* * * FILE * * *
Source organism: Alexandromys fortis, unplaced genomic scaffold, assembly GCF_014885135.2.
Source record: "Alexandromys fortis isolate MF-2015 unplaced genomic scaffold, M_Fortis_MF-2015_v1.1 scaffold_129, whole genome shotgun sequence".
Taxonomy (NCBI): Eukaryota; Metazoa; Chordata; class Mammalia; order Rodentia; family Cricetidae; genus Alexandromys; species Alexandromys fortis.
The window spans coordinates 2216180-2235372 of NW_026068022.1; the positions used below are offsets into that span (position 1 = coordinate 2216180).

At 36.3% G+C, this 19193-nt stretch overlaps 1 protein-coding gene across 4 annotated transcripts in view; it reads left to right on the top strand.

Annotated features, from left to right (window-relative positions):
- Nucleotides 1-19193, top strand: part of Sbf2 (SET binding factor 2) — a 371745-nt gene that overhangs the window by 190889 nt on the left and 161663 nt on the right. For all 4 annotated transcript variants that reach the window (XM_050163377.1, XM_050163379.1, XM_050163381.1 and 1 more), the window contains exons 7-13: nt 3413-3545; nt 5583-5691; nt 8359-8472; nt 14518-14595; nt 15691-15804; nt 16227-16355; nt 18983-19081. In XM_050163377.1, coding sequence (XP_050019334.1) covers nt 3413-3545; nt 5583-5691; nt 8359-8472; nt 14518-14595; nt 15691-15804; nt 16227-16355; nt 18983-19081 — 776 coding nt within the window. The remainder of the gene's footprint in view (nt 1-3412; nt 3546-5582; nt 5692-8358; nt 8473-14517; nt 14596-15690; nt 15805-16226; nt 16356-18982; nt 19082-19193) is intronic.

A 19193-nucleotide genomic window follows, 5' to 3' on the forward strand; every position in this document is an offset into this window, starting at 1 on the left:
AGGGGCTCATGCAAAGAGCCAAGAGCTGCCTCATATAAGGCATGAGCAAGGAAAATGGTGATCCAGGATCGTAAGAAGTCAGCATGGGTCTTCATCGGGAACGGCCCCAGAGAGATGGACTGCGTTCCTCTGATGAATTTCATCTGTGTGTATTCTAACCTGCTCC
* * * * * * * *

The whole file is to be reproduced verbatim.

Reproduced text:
Source organism: Alexandromys fortis, unplaced genomic scaffold, assembly GCF_014885135.2.
Source record: "Alexandromys fortis isolate MF-2015 unplaced genomic scaffold, M_Fortis_MF-2015_v1.1 scaffold_129, whole genome shotgun sequence".
Taxonomy (NCBI): Eukaryota; Metazoa; Chordata; class Mammalia; order Rodentia; family Cricetidae; genus Alexandromys; species Alexandromys fortis.
The window spans coordinates 2216180-2235372 of NW_026068022.1; the positions used below are offsets into that span (position 1 = coordinate 2216180).

At 36.3% G+C, this 19193-nt stretch overlaps 1 protein-coding gene across 4 annotated transcripts in view; it reads left to right on the top strand.

Annotated features, from left to right (window-relative positions):
- Nucleotides 1-19193, top strand: part of Sbf2 (SET binding factor 2) — a 371745-nt gene that overhangs the window by 190889 nt on the left and 161663 nt on the right. For all 4 annotated transcript variants that reach the window (XM_050163377.1, XM_050163379.1, XM_050163381.1 and 1 more), the window contains exons 7-13: nt 3413-3545; nt 5583-5691; nt 8359-8472; nt 14518-14595; nt 15691-15804; nt 16227-16355; nt 18983-19081. In XM_050163377.1, coding sequence (XP_050019334.1) covers nt 3413-3545; nt 5583-5691; nt 8359-8472; nt 14518-14595; nt 15691-15804; nt 16227-16355; nt 18983-19081 — 776 coding nt within the window. The remainder of the gene's footprint in view (nt 1-3412; nt 3546-5582; nt 5692-8358; nt 8473-14517; nt 14596-15690; nt 15805-16226; nt 16356-18982; nt 19082-19193) is intronic.

A 19193-nucleotide genomic window follows, 5' to 3' on the forward strand; every position in this document is an offset into this window, starting at 1 on the left:
AGGGGCTCATGCAAAGAGCCAAGAGCTGCCTCATATAAGGCATGAGCAAGGAAAATGGTGATCCAGGATCGTAAGAAGTCAGCATGGGTCTTCATCGGGAACGGCCCCAGAGAGATGGACTGCGTTCCTCTGATGAATTTCATCTGTGTGTATTCTAACCTGCTCC